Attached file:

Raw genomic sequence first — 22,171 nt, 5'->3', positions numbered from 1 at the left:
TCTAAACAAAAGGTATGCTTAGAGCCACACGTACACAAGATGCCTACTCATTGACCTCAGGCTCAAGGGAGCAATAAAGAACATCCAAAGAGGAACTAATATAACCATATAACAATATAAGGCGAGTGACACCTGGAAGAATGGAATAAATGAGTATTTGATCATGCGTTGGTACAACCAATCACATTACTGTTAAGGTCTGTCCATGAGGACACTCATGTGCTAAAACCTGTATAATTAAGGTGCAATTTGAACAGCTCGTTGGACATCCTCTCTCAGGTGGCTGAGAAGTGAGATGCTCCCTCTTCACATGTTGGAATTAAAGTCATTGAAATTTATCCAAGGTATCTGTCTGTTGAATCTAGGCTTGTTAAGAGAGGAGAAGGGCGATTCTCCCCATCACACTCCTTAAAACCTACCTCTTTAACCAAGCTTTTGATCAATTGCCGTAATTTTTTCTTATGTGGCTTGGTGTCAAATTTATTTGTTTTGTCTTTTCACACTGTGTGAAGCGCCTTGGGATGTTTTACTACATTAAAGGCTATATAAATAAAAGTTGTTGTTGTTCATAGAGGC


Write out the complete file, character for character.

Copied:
Raw genomic sequence first — 22,171 nt, 5'->3', positions numbered from 1 at the left:
TCTAAACAAAAGGTATGCTTAGAGCCACACGTACACAAGATGCCTACTCATTGACCTCAGGCTCAAGGGAGCAATAAAGAACATCCAAAGAGGAACTAATATAACCATATAACAATATAAGGCGAGTGACACCTGGAAGAATGGAATAAATGAGTATTTGATCATGCGTTGGTACAACCAATCACATTACTGTTAAGGTCTGTCCATGAGGACACTCATGTGCTAAAACCTGTATAATTAAGGTGCAATTTGAACAGCTCGTTGGACATCCTCTCTCAGGTGGCTGAGAAGTGAGATGCTCCCTCTTCACATGTTGGAATTAAAGTCATTGAAATTTATCCAAGGTATCTGTCTGTTGAATCTAGGCTTGTTAAGAGAGGAGAAGGGCGATTCTCCCCATCACACTCCTTAAAACCTACCTCTTTAACCAAGCTTTTGATCAATTGCCGTAATTTTTTCTTATGTGGCTTGGTGTCAAATTTATTTGTTTTGTCTTTTCACACTGTGTGAAGCGCCTTGGGATGTTTTACTACATTAAAGGCTATATAAATAAAAGTTGTTGTTGTTCATAGAGGC